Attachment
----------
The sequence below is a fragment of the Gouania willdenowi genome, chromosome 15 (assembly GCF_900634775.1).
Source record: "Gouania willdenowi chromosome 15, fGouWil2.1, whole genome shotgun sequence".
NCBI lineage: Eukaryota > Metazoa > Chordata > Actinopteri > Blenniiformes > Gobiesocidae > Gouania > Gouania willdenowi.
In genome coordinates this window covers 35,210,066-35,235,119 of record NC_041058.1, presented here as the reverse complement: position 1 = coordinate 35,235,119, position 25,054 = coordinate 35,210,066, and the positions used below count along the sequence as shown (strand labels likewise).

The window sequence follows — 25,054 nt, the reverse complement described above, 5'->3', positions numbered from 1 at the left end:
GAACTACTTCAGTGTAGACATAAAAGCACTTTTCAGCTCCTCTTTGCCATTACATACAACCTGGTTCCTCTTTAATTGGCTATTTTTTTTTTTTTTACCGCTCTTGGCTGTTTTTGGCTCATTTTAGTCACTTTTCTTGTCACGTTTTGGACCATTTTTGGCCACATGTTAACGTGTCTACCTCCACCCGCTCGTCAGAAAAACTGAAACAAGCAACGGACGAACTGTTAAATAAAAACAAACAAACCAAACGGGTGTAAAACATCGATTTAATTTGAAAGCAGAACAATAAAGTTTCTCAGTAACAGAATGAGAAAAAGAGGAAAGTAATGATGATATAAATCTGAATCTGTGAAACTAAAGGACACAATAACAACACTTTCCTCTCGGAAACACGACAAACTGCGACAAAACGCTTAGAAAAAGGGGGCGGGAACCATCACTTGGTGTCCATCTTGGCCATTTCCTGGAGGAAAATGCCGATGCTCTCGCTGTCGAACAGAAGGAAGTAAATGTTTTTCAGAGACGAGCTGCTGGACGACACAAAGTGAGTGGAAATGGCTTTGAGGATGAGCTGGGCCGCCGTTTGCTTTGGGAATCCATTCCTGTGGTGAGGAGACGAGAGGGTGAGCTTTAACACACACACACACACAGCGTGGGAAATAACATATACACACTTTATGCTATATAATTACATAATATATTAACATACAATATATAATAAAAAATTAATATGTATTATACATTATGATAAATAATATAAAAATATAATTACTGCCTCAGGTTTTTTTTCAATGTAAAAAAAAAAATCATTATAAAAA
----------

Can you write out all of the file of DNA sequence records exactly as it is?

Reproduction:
The sequence below is a fragment of the Gouania willdenowi genome, chromosome 15 (assembly GCF_900634775.1).
Source record: "Gouania willdenowi chromosome 15, fGouWil2.1, whole genome shotgun sequence".
NCBI lineage: Eukaryota > Metazoa > Chordata > Actinopteri > Blenniiformes > Gobiesocidae > Gouania > Gouania willdenowi.
In genome coordinates this window covers 35,210,066-35,235,119 of record NC_041058.1, presented here as the reverse complement: position 1 = coordinate 35,235,119, position 25,054 = coordinate 35,210,066, and the positions used below count along the sequence as shown (strand labels likewise).

The window sequence follows — 25,054 nt, the reverse complement described above, 5'->3', positions numbered from 1 at the left end:
GAACTACTTCAGTGTAGACATAAAAGCACTTTTCAGCTCCTCTTTGCCATTACATACAACCTGGTTCCTCTTTAATTGGCTATTTTTTTTTTTTTTACCGCTCTTGGCTGTTTTTGGCTCATTTTAGTCACTTTTCTTGTCACGTTTTGGACCATTTTTGGCCACATGTTAACGTGTCTACCTCCACCCGCTCGTCAGAAAAACTGAAACAAGCAACGGACGAACTGTTAAATAAAAACAAACAAACCAAACGGGTGTAAAACATCGATTTAATTTGAAAGCAGAACAATAAAGTTTCTCAGTAACAGAATGAGAAAAAGAGGAAAGTAATGATGATATAAATCTGAATCTGTGAAACTAAAGGACACAATAACAACACTTTCCTCTCGGAAACACGACAAACTGCGACAAAACGCTTAGAAAAAGGGGGCGGGAACCATCACTTGGTGTCCATCTTGGCCATTTCCTGGAGGAAAATGCCGATGCTCTCGCTGTCGAACAGAAGGAAGTAAATGTTTTTCAGAGACGAGCTGCTGGACGACACAAAGTGAGTGGAAATGGCTTTGAGGATGAGCTGGGCCGCCGTTTGCTTTGGGAATCCATTCCTGTGGTGAGGAGACGAGAGGGTGAGCTTTAACACACACACACACACAGCGTGGGAAATAACATATACACACTTTATGCTATATAATTACATAATATATTAACATACAATATATAATAAAAAATTAATATGTATTATACATTATGATAAATAATATAAAAATATAATTACTGCCTCAGGTTTTTTTTCAATGTAAAAAAAAAAATCATTATAAAAA